Wednesday, April 19, 2017

Kremlin Losing Control over Siloviki, Latynina Says

Paul Goble

            Staunton, April 19 – Vladimir Putin is losing control over Russia’s force structures, the chief prop of his regime up to now, because the siloviki are angry that they are not getting the resources they did and are seeking to recoup their losses by arresting and extorting money even from state corporations, according to Yuliya Latinina.

            In a Novaya gazeta commentary with a title, “They came for everyone,” that eerily echoes German Pastor Martin Niemöller’s words, she says that recent days have provided evidence that the force structures are “beginning to act in ways that spread nightmares even among government corporations” (

            To the extent that the examples she adduces constitute a trend, that could represent a real threat to Putin and his regime -- although it cannot be excluded that just as at the end of Gorbachev’s time, many suggested that he had lost control over the Soviet siloviki as a way of defending him against those who sought to hold him responsible for their outrages.

            A month ago, Latynina begins, Vladimir Yevdokimov, the executive director of Roskosmos, was found dead in a Moscow detention center, supposedly because he would not give the needed testimony against Akim Noskov, the head of a helicopter service company, and so had to be gotten out of the way to send a message to others.

            The Most media immediately began talking about Yevdokimov as if he were a new Sergey Magnitsky. But the two cases are completely different. Unlike the lawyer who worked with an American businessman, Yevdokimov was hardly the only witness to Noskov’s crimes and in fact, Latynina says, “was simply a hostage” the siloviki were using for their purposes.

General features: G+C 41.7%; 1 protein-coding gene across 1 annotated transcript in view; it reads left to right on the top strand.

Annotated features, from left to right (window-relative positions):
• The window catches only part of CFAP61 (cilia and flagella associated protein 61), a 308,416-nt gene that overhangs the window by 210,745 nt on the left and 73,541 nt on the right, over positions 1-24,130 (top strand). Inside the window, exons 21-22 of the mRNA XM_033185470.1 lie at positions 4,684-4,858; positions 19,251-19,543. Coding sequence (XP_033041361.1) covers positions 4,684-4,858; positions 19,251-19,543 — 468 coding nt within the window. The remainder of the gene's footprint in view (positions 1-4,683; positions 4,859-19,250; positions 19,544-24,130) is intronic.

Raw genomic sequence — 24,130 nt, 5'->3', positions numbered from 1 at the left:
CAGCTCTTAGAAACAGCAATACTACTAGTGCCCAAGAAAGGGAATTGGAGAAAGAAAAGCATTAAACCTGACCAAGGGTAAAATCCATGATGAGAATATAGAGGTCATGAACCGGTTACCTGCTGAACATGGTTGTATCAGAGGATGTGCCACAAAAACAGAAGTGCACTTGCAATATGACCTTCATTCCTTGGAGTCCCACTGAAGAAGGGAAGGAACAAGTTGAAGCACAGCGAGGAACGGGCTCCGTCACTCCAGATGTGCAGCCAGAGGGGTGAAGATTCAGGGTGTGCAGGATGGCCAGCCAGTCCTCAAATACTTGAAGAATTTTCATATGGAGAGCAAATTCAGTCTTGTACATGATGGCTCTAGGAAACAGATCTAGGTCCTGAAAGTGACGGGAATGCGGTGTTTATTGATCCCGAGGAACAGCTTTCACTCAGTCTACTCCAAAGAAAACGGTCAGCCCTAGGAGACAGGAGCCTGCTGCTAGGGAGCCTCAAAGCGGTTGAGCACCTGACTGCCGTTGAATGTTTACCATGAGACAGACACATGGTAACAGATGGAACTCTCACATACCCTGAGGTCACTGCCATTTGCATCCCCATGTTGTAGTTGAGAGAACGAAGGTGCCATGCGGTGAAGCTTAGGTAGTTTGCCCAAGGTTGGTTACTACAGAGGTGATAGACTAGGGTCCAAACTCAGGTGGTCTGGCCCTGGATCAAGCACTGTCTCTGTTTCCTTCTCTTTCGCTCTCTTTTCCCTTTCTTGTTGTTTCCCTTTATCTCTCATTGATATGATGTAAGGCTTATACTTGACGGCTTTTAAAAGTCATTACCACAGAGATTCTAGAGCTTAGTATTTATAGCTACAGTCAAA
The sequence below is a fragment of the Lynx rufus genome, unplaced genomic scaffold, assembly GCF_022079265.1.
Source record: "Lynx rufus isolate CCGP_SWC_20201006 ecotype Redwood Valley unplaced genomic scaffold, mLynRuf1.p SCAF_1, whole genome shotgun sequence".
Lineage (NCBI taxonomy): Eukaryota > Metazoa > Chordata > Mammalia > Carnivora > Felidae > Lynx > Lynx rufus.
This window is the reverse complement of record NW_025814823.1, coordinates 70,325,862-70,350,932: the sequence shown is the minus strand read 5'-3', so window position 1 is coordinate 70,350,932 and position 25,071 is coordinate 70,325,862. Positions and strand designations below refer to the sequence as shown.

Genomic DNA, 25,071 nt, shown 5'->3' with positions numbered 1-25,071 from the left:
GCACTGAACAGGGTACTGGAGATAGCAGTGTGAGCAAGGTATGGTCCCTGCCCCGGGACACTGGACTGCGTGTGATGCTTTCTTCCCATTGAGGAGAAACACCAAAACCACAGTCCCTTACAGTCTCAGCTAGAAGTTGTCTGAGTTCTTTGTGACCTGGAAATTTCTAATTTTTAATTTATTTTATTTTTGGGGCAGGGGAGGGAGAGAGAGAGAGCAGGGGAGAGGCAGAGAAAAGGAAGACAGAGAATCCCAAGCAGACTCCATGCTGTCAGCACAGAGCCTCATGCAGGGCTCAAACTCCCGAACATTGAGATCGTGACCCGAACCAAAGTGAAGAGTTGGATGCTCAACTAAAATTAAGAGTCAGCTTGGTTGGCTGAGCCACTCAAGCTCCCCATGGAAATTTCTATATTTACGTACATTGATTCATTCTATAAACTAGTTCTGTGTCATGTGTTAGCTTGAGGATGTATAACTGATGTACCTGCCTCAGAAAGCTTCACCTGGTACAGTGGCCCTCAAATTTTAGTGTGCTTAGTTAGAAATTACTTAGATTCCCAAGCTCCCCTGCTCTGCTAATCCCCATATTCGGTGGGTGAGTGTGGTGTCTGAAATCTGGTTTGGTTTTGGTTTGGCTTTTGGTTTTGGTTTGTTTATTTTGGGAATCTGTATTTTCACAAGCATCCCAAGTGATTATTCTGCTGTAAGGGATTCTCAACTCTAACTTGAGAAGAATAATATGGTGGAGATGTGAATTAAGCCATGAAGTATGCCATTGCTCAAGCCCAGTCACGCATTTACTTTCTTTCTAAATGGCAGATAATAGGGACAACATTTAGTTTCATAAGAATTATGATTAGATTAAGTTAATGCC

Yevdokimov’s murder in the detention center “marks a new stage of the disintegration of the siloviki apparatus of the Russian state, far deeper than that which we observed in the murder of Sergey Magnitsky” because Yevdokimov “was not a defender of some enemy of the fatherland” but a top manager of a state corporation.”

            “Of course,” the Moscow commentator says, “Russian businessmen have known for a long time that to fall into the hands of an investigation is a quite ordinary risk of doing business.”  But even they have assumed that if they are senior managers in a government corporation, they won’t be killed while incarcerated.

            According to Latynina, “the murder of Yevdokimov is only one of several episodes which force one to think about how much the Kremlin in general controls the present-day siloviki” and also how much the latter act in their own interests which may be very different from or even at odds with that of Putin and his team.

            But at least part of the explanation for what is going on is to be found in Russia’s economic difficulties and the fact that the Kremlin no longer has as much money to spend even on the siloviki.  In such a situation, Latynina suggests, members of the force structures see all arrests or potential arrests as a way of extorting money for themselves.

            And to the extent that this becomes the rule rather than the exception, she concludes, it entails “new risk for the regime.”

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